The acting head of the European Union Aviation Safety Agency (EASA) has said the regulator could end its recognition of US approvals for Boeing aircraft amid ongoing concerns about quality control at the company. 

Luc Tytgat, the acting executive director of the EU’s regulatory body, said that EASA would stop recognising its US counterpart’s approval “if need be” as criticism mounts about the US manufacturer’s safety and quality control culture after an incident involving a door plug blow out of a 737 MAX 9 plane in January. 

During an interview with Reuters, Tytgat said that while no action on the issue was imminent, “all the tools must be implementable as soon as we see the justification or situation that requires us to take appropriate measures.” 

Under the EASA’s pact with the Federal Aviation Administration (FAA), the European regulator approves aircraft manufactured by France’s Airbus while the FAA approves the safety of Boeing’s planes, and each organisation recognises the work of the other. 

However, either regulator is able to call for consultations if it disagrees with the work of the other, which can lead to the suspension of recognition if they fail to resolve the issue. 

Tytgat said that he has spoken to Boeing representatives and has “seen a change in the management” to put more emphasis on quality control, adding he didn’t see why the manufacturer’s certification would not be maintained at the moment. 

How well do you really know your competitors?

Access the most comprehensive Company Profiles on the market, powered by GlobalData. Save hours of research. Gain competitive edge.

Company Profile – free sample

Thank you!

Your download email will arrive shortly

Not ready to buy yet? Download a free sample

We are confident about the unique quality of our Company Profiles. However, we want you to make the most beneficial decision for your business, so we offer a free sample that you can download by submitting the below form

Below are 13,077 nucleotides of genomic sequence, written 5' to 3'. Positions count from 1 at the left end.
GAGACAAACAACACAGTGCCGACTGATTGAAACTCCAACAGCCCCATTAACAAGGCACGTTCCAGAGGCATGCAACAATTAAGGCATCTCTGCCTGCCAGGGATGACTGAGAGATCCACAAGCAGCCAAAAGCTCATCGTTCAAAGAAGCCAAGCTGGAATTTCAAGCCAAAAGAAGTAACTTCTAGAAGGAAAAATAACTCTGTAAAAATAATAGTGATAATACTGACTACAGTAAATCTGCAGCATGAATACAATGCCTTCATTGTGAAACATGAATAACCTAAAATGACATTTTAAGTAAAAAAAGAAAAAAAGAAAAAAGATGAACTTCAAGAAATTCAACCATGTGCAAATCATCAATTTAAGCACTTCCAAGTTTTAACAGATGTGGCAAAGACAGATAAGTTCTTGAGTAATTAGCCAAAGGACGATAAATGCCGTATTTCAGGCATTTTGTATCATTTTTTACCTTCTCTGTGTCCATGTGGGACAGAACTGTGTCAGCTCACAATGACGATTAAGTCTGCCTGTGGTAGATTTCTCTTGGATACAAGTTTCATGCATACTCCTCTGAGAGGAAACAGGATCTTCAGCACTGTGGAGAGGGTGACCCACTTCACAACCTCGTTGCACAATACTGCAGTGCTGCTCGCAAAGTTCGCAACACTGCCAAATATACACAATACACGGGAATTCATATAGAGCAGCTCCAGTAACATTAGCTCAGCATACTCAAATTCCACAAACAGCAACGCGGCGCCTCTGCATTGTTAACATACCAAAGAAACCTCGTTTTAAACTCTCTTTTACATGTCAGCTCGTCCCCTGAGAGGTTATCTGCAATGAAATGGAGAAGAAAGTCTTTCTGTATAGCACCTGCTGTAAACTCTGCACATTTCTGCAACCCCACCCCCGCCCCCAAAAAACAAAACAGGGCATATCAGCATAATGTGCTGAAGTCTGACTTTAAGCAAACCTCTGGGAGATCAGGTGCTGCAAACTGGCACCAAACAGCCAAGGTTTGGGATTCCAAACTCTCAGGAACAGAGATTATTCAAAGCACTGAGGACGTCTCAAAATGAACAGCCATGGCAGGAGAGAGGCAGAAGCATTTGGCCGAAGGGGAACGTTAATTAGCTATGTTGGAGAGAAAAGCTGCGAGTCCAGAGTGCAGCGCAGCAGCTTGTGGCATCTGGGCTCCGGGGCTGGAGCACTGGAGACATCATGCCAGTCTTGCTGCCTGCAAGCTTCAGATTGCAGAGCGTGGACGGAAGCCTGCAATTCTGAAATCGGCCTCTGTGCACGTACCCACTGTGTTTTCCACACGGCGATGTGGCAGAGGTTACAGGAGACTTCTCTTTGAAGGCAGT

By GlobalData
Visit our Privacy Policy for more information about our services, how we may use, process and share your personal data, including information of your rights in respect of your personal data and how you can unsubscribe from future marketing communications. Our services are intended for corporate subscribers and you warrant that the email address submitted is your corporate email address.

When pushed on what could lead the EASA to change its mind about the current set up, Tytgat said that for him it would be more fatal crashes like the two involving Boeing’s 737 MAX 8 model in 2018 and 2019 that lead the FAA to change its certification policies

While the January blow out incident did not result in any serious injuries, though experts warned a passenger could have been ripped out the plane if they were seated by the door plug, subsequent investigations by the FAA and the US National Transportation Safety Board (NTSB) have found a series of issues at Boeing. 

The NTSB’s preliminary report found that the door plug involved in the incident was likely missing bolts when it left Boeing’s factory and the FAA has described the safety culture at Boeing as “inadequate” and failed more than a third of tests conducted during an audit of 737 MAX production.